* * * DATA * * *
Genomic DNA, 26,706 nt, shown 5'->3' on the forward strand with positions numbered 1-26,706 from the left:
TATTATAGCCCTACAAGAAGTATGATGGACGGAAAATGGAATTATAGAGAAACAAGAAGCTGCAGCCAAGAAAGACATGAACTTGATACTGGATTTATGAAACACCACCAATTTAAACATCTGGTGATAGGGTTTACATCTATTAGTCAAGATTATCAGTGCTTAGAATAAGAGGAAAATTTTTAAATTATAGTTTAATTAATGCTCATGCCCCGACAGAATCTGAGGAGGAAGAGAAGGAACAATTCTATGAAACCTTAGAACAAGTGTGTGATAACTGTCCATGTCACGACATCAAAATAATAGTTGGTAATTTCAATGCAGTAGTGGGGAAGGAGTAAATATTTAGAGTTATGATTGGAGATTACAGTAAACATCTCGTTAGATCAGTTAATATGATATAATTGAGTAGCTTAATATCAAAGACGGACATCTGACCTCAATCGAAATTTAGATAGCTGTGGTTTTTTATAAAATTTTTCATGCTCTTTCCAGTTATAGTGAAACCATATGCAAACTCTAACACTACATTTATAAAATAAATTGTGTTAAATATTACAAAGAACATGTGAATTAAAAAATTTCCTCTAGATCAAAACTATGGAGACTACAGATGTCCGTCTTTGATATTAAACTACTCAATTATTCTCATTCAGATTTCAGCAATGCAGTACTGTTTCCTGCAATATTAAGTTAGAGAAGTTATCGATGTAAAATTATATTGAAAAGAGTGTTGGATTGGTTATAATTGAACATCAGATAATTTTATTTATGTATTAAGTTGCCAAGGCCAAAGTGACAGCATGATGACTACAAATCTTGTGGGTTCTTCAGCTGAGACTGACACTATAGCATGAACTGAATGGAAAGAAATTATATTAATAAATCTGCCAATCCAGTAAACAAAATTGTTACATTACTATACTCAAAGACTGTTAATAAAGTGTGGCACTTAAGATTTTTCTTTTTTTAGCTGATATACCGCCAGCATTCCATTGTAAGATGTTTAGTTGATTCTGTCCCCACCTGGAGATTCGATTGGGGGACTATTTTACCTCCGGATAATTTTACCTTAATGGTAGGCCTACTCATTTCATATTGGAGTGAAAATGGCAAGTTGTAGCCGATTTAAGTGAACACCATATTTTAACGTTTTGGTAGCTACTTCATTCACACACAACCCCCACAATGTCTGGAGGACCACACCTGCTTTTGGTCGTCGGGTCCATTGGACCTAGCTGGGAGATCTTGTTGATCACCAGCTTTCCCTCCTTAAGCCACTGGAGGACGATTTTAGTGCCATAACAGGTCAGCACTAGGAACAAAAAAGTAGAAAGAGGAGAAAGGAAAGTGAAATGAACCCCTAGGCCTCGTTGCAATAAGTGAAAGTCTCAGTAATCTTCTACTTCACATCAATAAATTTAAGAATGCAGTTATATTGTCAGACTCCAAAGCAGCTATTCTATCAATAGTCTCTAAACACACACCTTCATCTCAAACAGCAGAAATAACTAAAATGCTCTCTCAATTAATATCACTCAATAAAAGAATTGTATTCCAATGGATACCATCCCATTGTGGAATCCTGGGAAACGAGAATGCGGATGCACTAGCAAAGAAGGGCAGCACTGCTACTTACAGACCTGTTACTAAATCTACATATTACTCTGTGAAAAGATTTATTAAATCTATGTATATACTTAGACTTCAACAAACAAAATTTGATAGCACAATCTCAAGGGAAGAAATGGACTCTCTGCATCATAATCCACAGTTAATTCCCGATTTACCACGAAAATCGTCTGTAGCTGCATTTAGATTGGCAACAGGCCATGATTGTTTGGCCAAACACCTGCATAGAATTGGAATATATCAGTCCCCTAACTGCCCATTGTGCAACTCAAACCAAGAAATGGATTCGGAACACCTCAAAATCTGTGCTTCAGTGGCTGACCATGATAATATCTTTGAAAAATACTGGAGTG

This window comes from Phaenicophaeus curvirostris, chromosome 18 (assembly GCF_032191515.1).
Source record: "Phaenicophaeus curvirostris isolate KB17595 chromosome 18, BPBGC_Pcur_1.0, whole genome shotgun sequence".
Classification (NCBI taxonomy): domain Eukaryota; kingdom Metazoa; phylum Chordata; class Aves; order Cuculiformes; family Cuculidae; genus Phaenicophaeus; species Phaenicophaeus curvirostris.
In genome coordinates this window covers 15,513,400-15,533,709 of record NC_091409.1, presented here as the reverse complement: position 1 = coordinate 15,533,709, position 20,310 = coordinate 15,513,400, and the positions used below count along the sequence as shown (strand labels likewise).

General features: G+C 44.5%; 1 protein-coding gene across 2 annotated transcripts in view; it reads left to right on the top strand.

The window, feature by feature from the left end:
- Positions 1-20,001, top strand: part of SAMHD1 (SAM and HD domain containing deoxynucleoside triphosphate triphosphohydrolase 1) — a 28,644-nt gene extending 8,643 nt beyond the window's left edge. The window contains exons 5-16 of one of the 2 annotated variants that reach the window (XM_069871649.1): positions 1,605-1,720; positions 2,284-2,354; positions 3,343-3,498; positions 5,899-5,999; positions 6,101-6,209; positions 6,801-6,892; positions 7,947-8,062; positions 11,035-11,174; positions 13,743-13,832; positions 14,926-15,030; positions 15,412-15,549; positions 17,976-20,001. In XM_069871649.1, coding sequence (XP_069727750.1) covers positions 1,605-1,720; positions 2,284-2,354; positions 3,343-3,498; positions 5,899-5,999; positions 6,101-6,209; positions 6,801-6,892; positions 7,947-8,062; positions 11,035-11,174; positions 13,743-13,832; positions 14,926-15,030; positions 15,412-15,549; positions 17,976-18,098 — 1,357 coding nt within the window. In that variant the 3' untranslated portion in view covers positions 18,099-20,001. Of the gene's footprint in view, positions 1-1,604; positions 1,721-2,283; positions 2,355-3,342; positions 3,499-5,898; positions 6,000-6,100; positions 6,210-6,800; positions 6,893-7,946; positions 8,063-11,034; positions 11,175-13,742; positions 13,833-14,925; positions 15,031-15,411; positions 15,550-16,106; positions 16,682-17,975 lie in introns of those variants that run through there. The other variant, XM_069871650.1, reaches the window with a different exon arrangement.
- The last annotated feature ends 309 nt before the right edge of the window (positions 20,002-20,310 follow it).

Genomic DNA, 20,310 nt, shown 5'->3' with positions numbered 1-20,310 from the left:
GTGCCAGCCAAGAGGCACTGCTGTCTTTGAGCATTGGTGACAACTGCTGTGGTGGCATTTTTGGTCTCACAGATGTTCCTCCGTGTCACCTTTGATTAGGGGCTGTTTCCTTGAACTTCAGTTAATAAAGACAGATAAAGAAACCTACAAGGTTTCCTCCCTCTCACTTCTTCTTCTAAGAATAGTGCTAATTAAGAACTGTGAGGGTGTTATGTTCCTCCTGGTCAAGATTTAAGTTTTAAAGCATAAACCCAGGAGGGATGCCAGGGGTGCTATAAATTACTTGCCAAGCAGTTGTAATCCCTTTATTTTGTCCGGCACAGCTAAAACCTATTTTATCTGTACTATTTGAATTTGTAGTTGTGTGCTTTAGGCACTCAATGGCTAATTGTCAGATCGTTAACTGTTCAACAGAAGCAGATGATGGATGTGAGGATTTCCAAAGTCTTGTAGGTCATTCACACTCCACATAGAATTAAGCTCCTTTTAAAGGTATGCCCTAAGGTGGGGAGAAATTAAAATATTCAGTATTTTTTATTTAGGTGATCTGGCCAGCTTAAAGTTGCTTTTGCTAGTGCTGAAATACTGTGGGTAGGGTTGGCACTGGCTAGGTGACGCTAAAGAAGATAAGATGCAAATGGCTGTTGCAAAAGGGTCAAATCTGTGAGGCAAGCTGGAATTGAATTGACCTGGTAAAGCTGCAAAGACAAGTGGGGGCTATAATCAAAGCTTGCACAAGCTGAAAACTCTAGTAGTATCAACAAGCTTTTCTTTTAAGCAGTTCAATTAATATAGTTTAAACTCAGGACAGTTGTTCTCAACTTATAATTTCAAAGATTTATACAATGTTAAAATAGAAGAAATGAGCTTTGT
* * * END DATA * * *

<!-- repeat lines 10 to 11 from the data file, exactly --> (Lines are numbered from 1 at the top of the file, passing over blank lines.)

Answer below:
- The last annotated feature ends 309 nt before the right edge of the window (positions 20,002-20,310 follow it).

Genomic DNA, 20,310 nt, shown 5'->3' with positions numbered 1-20,310 from the left: